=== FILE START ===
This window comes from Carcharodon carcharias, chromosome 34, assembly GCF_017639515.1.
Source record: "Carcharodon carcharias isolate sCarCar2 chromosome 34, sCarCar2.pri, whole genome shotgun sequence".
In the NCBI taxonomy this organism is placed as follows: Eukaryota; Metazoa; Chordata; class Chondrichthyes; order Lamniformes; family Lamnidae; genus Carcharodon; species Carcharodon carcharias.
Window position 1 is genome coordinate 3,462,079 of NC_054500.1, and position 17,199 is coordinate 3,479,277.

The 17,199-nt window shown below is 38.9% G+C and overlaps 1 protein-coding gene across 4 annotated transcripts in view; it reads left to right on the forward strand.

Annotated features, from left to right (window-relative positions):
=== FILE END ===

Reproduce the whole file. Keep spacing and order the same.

This window comes from Carcharodon carcharias, chromosome 34, assembly GCF_017639515.1.
Source record: "Carcharodon carcharias isolate sCarCar2 chromosome 34, sCarCar2.pri, whole genome shotgun sequence".
In the NCBI taxonomy this organism is placed as follows: Eukaryota; Metazoa; Chordata; class Chondrichthyes; order Lamniformes; family Lamnidae; genus Carcharodon; species Carcharodon carcharias.
Window position 1 is genome coordinate 3,462,079 of NC_054500.1, and position 17,199 is coordinate 3,479,277.

The 17,199-nt window shown below is 38.9% G+C and overlaps 1 protein-coding gene across 4 annotated transcripts in view; it reads left to right on the forward strand.

Annotated features, from left to right (window-relative positions):